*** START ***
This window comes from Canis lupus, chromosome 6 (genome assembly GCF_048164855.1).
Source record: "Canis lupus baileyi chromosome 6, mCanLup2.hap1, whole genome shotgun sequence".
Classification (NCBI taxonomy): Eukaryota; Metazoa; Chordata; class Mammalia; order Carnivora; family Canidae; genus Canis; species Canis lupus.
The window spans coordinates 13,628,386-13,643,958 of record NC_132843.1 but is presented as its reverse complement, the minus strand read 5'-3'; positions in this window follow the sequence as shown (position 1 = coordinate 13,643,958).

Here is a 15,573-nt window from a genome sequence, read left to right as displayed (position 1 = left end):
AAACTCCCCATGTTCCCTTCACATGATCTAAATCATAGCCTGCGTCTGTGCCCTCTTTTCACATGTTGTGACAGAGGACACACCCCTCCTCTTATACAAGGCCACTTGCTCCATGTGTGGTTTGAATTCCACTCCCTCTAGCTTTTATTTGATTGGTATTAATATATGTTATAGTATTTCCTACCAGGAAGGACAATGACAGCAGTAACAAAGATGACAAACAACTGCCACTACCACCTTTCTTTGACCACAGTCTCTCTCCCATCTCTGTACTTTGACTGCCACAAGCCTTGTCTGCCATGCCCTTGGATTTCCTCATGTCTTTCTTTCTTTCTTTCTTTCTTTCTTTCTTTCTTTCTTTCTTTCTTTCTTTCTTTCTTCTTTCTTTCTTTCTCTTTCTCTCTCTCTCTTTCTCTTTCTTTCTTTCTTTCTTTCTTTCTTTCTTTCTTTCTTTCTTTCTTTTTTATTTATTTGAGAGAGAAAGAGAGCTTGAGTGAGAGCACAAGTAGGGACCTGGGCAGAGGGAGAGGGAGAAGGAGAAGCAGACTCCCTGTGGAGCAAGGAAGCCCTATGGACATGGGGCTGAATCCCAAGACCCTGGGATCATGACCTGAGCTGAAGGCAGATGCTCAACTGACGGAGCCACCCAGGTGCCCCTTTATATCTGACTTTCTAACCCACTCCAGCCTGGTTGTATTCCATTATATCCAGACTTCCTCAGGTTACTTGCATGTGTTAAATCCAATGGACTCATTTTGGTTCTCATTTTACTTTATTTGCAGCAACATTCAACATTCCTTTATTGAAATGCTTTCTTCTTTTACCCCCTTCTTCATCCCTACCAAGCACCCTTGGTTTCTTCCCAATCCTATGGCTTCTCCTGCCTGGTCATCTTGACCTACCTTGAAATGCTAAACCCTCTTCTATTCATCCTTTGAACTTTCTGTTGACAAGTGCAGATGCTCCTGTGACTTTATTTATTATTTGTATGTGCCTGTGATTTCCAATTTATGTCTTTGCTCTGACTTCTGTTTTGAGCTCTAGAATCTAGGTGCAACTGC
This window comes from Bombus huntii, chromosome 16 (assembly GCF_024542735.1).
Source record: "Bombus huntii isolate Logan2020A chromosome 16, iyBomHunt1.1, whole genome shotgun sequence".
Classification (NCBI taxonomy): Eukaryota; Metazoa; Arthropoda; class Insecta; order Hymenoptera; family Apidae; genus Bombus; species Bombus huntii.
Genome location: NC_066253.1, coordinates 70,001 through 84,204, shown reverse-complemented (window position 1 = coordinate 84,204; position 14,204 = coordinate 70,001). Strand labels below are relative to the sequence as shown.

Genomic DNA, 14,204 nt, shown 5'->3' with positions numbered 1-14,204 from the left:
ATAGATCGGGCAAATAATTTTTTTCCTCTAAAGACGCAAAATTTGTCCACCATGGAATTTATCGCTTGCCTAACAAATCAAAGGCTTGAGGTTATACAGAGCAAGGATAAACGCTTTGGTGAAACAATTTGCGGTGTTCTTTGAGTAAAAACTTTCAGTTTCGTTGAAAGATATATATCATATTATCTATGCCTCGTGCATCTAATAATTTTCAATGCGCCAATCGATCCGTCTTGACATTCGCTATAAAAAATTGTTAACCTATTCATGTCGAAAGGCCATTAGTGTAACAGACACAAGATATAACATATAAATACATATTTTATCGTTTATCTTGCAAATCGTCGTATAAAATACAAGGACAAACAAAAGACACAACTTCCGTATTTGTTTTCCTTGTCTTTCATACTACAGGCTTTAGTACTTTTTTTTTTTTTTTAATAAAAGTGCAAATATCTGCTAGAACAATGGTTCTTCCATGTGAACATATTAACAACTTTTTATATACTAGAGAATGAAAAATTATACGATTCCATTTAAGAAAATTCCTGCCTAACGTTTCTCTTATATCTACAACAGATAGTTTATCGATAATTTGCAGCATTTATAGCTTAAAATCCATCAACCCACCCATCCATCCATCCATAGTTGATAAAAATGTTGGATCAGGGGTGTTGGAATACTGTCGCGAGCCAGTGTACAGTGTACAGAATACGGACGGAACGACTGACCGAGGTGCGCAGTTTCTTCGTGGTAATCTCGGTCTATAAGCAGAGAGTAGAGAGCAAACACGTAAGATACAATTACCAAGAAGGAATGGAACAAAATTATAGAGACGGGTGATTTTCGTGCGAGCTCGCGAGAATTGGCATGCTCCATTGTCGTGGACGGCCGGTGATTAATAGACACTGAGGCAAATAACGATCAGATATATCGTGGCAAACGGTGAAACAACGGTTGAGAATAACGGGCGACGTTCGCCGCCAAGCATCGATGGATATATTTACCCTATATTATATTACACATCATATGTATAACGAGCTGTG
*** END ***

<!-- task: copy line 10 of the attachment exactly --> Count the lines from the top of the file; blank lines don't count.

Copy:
Genome location: NC_066253.1, coordinates 70,001 through 84,204, shown reverse-complemented (window position 1 = coordinate 84,204; position 14,204 = coordinate 70,001). Strand labels below are relative to the sequence as shown.